Patrick Wong, President of Master Builders Association of Malaysia, estimated that the rise in construction costs will be between 20-30% for 2008. Amid tough competition, it would be difficult for developers to increase pricing for mass-market residential properties and pass on higher construction costs to end-purchasers. Consumers are already saddled with inflation and rising fuel costs.

 

The likely scenario would be a slowdown in the roll-out of mass-market residential properties by developers and a shift in focus to the more lucrative high-end segment. The year 2008 will most likely see a slew of new luxury properties competing to attract the well-heeled and high net worth investors.

. . .

The question remains: will there be enough buyers to take-up the slew of luxury homes on offer?

Tan Sri Liew Kee Sin, CEO of IOI Properties, said the company was targeting the “cream of society, a select group of tycoons who want to experience the ultimate extravagance and pampering that money can buy”.

 

Gan Thian Leong, Brunsfield’s Group Managing Director, echoed the sentiments: “We expect our limited edition bungalows to be snapped up by both Malaysians and foreign buyers, including Middle Eastern, Europeans, Chinese, Koreans and Japanese.”

 

Investing in luxury properties in Malaysia makes sense for the well-heeled and for foreign investors. N.K. Tong, Bukit Kiara Properties’ Group Managing Director, said: “Benchmarked to the region, Malaysia is still incredibly affordable, both from an absolute perspective as well as from an affordability index.”

. . .

Target: High rollers

 

Kuala Lumpur is not yet the same as Singapore or Hong Kong. Firstly, there’s no serious issue with scarcity of land. Secondly, unlike these high-growth economic hubs which attract top-level executives as MNCs set up regional head offices, KL sees more mid-level expatriates coming in to work in factories or on construction and infrastructural projects. These mid-level executives are unlikely to pay the high monthly rentals for luxury properties.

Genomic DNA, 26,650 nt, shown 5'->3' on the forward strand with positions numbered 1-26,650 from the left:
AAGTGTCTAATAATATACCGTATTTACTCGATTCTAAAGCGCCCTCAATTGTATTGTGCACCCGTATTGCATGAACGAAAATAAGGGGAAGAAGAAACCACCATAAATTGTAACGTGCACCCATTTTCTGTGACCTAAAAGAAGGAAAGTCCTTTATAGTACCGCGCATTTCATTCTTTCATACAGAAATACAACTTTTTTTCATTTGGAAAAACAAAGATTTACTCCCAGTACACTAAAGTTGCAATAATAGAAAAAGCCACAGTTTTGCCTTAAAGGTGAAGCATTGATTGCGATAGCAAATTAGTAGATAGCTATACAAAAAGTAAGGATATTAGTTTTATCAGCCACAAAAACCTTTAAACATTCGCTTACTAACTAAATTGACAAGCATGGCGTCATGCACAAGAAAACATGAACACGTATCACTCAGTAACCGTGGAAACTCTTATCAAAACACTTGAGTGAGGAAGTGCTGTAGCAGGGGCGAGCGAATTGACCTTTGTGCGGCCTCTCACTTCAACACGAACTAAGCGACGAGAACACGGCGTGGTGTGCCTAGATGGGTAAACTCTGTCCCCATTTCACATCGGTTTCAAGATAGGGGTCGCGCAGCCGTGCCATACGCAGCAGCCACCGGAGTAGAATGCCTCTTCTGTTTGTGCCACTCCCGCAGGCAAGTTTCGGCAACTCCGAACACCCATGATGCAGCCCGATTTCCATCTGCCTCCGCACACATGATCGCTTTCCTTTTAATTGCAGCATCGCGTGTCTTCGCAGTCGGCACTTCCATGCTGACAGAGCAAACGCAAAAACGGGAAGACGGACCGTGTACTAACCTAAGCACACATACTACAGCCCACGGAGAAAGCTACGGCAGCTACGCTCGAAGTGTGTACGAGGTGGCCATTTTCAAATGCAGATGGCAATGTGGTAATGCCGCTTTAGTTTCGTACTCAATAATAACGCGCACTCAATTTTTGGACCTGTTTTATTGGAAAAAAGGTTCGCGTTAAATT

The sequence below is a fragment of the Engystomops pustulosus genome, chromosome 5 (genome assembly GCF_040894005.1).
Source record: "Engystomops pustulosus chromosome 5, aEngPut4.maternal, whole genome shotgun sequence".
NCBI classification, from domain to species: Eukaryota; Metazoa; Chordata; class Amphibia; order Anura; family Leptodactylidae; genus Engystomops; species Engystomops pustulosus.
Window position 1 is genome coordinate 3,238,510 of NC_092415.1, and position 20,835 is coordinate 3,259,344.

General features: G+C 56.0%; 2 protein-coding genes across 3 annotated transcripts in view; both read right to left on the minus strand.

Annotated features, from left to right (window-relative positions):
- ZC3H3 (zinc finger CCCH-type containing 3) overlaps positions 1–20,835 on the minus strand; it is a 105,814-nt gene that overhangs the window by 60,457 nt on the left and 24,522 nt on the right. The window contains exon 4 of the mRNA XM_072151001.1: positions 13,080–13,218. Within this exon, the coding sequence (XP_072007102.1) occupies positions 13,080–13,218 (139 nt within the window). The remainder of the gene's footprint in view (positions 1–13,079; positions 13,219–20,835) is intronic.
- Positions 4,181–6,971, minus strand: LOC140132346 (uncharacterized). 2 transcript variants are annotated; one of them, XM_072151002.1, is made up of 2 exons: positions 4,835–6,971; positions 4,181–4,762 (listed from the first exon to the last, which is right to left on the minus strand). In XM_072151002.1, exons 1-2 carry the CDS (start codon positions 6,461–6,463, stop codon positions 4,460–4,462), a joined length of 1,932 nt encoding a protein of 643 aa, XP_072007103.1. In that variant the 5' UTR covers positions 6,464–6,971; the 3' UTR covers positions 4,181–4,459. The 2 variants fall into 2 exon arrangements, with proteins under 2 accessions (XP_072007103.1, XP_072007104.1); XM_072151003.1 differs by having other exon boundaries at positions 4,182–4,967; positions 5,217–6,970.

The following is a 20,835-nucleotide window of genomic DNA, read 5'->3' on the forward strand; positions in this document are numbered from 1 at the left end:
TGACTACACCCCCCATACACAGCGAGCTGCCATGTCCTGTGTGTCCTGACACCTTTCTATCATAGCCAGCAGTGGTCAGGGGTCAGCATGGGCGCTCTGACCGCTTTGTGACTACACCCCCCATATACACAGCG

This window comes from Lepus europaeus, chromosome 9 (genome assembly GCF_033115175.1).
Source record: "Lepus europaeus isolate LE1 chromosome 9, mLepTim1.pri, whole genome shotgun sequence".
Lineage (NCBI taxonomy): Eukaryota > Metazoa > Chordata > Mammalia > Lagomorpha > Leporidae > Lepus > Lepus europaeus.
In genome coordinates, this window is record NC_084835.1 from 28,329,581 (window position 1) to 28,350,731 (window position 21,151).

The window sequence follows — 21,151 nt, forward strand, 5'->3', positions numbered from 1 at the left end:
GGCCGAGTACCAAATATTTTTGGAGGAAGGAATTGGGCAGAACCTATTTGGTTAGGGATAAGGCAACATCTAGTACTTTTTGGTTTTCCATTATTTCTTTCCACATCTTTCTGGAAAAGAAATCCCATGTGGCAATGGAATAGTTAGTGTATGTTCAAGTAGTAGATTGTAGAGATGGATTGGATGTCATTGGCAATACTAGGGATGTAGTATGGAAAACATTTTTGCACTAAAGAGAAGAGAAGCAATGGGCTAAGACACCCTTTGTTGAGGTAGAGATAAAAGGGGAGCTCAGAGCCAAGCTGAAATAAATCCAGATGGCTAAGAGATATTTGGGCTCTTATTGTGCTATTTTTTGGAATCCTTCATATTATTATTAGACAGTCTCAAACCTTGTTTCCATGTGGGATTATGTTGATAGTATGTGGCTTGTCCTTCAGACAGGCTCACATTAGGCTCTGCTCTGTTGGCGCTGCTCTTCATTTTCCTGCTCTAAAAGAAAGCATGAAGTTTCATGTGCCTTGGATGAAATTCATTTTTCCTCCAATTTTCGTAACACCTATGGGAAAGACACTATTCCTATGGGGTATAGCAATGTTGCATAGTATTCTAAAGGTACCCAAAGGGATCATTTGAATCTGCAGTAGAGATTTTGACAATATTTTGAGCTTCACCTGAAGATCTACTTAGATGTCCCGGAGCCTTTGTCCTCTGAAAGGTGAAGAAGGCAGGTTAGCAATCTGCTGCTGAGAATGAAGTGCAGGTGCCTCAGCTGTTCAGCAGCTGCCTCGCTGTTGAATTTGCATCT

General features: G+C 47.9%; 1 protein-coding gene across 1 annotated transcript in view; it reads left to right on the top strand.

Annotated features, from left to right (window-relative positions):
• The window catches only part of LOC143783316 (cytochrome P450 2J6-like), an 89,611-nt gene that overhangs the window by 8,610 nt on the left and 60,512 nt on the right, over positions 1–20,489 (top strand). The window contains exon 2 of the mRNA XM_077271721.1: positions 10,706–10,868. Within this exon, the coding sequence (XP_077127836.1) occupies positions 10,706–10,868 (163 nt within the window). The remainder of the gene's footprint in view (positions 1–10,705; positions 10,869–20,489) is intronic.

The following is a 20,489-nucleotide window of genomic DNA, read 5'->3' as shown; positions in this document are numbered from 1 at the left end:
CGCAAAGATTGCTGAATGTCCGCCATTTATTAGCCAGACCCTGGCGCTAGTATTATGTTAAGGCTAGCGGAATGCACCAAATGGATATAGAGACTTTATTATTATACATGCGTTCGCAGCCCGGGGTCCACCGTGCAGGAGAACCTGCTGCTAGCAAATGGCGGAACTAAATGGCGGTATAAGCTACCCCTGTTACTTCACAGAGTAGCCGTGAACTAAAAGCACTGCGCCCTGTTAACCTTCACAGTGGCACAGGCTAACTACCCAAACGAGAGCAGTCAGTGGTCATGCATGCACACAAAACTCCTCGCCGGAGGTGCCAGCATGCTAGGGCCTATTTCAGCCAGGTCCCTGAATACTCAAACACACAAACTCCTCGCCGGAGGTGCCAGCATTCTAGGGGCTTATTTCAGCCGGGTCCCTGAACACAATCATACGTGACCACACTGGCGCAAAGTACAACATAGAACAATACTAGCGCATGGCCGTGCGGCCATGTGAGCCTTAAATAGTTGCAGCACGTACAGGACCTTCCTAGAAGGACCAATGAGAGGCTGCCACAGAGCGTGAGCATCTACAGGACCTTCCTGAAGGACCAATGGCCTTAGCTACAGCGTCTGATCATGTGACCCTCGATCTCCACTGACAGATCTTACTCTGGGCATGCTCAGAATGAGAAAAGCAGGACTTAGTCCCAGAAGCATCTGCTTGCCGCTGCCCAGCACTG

Thirdly, population growth in economic hubs like Singapore and Hong Kong is largely due to an influx of knowledge workers with high salaries. In KL, population growth is largely due to rural-urban migration, with local workers from other states coming to the city in search of entry-level jobs. The increase in city population will more likely result in a demand for mass-market housing rather than high-end residential properties.

. . .

If one were to invest in Malaysia, which would be a good location? “From a residential point of view,” Tong answered, “I would favour Kuala Lumpur City Centre (KLCC), Mont’ Kiara and Penang beachfront properties.”

 

(Guess what? That's were the expensive supply is coming.- DrB)

 

/more: http://www.property-report.com/apr_singapo...amp;date=012008

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Advertisement: from SCMP:

KUALA LUMPUR: Low Density Luxury Condominium / First-release, off-plan price

 

Hijauan Saujana

raintree08cs6.jpg

 

Price from : HK$ 1.6 Million / Booking fee HK$50,000, cheque or cash

 

+ Next to two Golf resorts & the Japanese internatonal school

+ Shopping malls nearby

+ Two units per floor, size: 1,722 to 4,273 sf

+ 3 ensuite bedrooms + maids room + 2 car parks

+ swimming pool, clubhouse, tennis court, landscape garden, etc.

 

main.jpg

 

Also promises:

 

+ Huge growth potential in positive KL market

+ Huge appreciation potential of Ringgit

+ No Real Estate Gain tax

+ Bank financing up to 80%

+ RENTAL GUARANTEE: 2 years at 12% in total